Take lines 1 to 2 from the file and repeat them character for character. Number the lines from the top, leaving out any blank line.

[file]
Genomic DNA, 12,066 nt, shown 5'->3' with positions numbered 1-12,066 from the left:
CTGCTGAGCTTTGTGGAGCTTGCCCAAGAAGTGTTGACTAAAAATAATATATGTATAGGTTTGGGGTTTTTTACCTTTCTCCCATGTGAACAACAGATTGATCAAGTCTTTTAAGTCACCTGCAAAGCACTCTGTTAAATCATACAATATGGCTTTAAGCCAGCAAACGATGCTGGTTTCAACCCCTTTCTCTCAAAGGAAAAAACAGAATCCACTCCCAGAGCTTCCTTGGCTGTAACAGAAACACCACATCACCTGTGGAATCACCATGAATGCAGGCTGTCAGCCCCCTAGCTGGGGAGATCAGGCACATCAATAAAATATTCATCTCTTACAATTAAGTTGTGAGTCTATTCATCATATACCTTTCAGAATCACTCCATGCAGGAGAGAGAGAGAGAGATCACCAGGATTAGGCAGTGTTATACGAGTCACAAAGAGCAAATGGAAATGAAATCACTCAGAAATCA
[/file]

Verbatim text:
Genomic DNA, 12,066 nt, shown 5'->3' with positions numbered 1-12,066 from the left:
CTGCTGAGCTTTGTGGAGCTTGCCCAAGAAGTGTTGACTAAAAATAATATATGTATAGGTTTGGGGTTTTTTACCTTTCTCCCATGTGAACAACAGATTGATCAAGTCTTTTAAGTCACCTGCAAAGCACTCTGTTAAATCATACAATATGGCTTTAAGCCAGCAAACGATGCTGGTTTCAACCCCTTTCTCTCAAAGGAAAAAACAGAATCCACTCCCAGAGCTTCCTTGGCTGTAACAGAAACACCACATCACCTGTGGAATCACCATGAATGCAGGCTGTCAGCCCCCTAGCTGGGGAGATCAGGCACATCAATAAAATATTCATCTCTTACAATTAAGTTGTGAGTCTATTCATCATATACCTTTCAGAATCACTCCATGCAGGAGAGAGAGAGAGAGATCACCAGGATTAGGCAGTGTTATACGAGTCACAAAGAGCAAATGGAAATGAAATCACTCAGAAATCA